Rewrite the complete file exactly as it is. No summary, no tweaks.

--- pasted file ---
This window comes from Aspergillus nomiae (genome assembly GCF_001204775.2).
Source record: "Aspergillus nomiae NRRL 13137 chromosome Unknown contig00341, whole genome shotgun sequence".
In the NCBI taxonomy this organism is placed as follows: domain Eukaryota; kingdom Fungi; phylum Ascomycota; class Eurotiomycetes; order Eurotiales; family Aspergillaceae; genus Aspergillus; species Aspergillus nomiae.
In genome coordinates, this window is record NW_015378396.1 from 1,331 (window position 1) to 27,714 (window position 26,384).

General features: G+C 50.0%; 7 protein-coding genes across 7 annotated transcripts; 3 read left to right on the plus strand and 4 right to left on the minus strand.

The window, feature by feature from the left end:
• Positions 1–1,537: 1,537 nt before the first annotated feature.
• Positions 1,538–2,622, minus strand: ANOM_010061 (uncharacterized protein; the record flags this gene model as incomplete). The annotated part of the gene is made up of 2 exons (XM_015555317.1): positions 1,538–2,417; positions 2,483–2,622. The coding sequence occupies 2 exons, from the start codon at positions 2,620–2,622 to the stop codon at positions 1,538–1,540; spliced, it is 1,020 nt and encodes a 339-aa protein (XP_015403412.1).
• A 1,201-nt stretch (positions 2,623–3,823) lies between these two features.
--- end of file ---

This window comes from Aspergillus nomiae (genome assembly GCF_001204775.2).
Source record: "Aspergillus nomiae NRRL 13137 chromosome Unknown contig00341, whole genome shotgun sequence".
In the NCBI taxonomy this organism is placed as follows: domain Eukaryota; kingdom Fungi; phylum Ascomycota; class Eurotiomycetes; order Eurotiales; family Aspergillaceae; genus Aspergillus; species Aspergillus nomiae.
In genome coordinates, this window is record NW_015378396.1 from 1,331 (window position 1) to 27,714 (window position 26,384).

General features: G+C 50.0%; 7 protein-coding genes across 7 annotated transcripts; 3 read left to right on the plus strand and 4 right to left on the minus strand.

The window, feature by feature from the left end:
• Positions 1–1,537: 1,537 nt before the first annotated feature.
• Positions 1,538–2,622, minus strand: ANOM_010061 (uncharacterized protein; the record flags this gene model as incomplete). The annotated part of the gene is made up of 2 exons (XM_015555317.1): positions 1,538–2,417; positions 2,483–2,622. The coding sequence occupies 2 exons, from the start codon at positions 2,620–2,622 to the stop codon at positions 1,538–1,540; spliced, it is 1,020 nt and encodes a 339-aa protein (XP_015403412.1).
• A 1,201-nt stretch (positions 2,623–3,823) lies between these two features.